Parents bring gifts to hospital where daughter died
By Phyllis Moore
Published in News on December 21, 2004 2:00 PM
CHAPEL HILL -- While many families get ready for Christmas, Joe and Gena Hackett spent Monday returning to the hospital where, two weeks ago, their 6-year-old daughter died.
"This is the first time we've been back," Mrs. Hackett said while standing outside the entrance of UNC Children's Hospital.
The purpose of the pilgrimage was to deliver toys for children hospitalized during the holidays. After Avery's death on Dec. 8 following complications from brain surgery, her parents had requested donations of stuffed animals instead of flowers.
The toys would be taken to the hospital where Avery died, to cheer up other children in the hospital.
The public responded. An avalanche of toys poured in, some brought to the funeral at the church, others to the funeral home, and still more were left anonymously on the Hacketts' doorstep.
"It was overwhelming," Mrs. Hackett said. "We had so many friends come out and folks we don't even know donated stuffed animals."
By the time they were gathered in one place, the count totaled 1,250 stuffed animals. The Hacketts said they spent two days sorting and putting them into large plastic bags donated for the cause by Wal-Mart and Target. Wilber's Restaurant loaned a van to transport them.
Hackett said 1,000 of the toys would be distributed at the hospital, with the remainder given to local police and battered women's shelters for children who need comforting.
On Monday morning, two vans traveled to Chapel Hill. The Hacketts were joined by Gena's brother Gene Lupton; nephew Phillip Bunn; Kim McArthur, one of Mrs. Hackett's fellow teachers at Goldsboro High School; long-time family friend Seanna Whitfield; Brittany Sasser, who attends Whitley Church with the Hacketts; and a reporter from the News-Argus.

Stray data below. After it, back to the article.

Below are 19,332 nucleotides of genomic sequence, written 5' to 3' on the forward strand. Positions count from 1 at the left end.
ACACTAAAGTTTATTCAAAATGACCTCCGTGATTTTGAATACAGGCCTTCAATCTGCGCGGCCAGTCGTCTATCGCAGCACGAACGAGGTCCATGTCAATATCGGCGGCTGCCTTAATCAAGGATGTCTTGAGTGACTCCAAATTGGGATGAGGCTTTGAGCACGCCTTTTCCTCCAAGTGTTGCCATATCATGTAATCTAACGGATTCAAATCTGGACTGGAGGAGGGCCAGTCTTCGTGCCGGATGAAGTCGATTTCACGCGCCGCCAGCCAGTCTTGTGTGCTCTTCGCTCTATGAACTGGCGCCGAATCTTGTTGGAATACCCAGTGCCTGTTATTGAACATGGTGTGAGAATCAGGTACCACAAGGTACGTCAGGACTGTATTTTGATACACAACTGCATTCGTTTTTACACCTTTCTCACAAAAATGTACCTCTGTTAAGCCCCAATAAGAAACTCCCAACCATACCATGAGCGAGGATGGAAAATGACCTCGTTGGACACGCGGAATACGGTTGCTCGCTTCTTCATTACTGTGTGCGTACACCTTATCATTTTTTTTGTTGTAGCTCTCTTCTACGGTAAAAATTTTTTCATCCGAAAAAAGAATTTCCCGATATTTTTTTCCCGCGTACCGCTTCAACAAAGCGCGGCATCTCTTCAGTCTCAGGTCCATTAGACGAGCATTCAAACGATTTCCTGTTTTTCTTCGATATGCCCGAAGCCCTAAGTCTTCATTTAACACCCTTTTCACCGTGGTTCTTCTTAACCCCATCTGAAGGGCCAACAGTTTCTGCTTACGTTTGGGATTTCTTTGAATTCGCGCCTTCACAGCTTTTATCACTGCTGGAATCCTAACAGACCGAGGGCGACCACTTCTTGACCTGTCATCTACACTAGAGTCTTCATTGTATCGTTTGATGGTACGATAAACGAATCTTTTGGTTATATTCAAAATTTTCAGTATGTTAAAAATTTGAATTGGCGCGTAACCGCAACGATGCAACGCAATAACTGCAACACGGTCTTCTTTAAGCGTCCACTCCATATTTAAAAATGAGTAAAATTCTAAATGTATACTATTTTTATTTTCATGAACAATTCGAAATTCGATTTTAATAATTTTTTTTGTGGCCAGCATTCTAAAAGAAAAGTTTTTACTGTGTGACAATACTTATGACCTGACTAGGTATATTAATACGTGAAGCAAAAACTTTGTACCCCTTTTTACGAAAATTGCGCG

The entourage was greeted by several hospital personnel. It took three large metal cribs and a small cart to transport all the toys.
Ginna Barber, a recreational therapist at the hospital, recalled meeting the Hacketts the weekend before Avery's surgery. It is her job to prepare children for procedures and explain what will take place.
She said she immediately found common ground with the family. Originally from Goldsboro, she had also attended Meadow Lane Elementary School, where Avery was a first-grader.
"I was very blessed to have met Avery," she said. "She touched my life. Her spirit and her brightness is a testament to her family."
She called the Hacketts' donation "a phenomenal thing."
She said the toys will be especially appreciated by children in the hospital during the holidays. But the giving will continue throughout the year and throughout the hospital.
"We'll also use some in the emergency room," she said, "as well as our clinic, for children in psychiatry and different areas of the hospital."
After completing the delivery, the group gathered in a circle and the hospital chaplain offered a prayer of blessing for the gifts and the family. Mrs. Hackett was given the stuffed monkey Mrs. Barber had used in explaining to Avery about her operation. The hospital also presented the family with a memory book containing Avery's hand prints and footprints as well as messages from those who cared for her during her stay.
Hackett expressed his gratitude to the hospital staff.
"I just want to say thank you for making our stay here as comfortable as possible, as pleasant as possible," he said.
He also credited his hometown with making the family's wish a reality.
"Our community, Wayne County, is a family," he said.
Hackett said he believes the ripple effects of his daughter's young life will be felt for some time. Stuffed animals continue to pour in, he said, with more expected from as far away as Idaho and California.
He also learned that upon hearing about the Hacketts' efforts, a company had donated 125 bears to the University of Kentucky Medical School in Avery's name.
And then there are those whose lives were physically changed by the family's decision to donate Avery's organs. Hackett said one kidney went to a father of two in Washington, D.C., another kidney went elsewhere, her liver to a patient at UNC hospital, and two people in Ohio regained their sight after receiving Avery's eyes.
"What would be awesome is if this time next year, we could all get together and meet," he said of the recipients.
The Hacketts say they have been touched by the outpouring of support from many directions, which her father says is a testament to how many lives Avery touched in the short time she lived.
"She loved life," Hackett said. "She always had a hug for everybody."
"Avery would think this was great," Mrs. Hackett said after the donations were dropped off. "She'd be in the middle of all of it.
"We wanted to bring happiness like she did."
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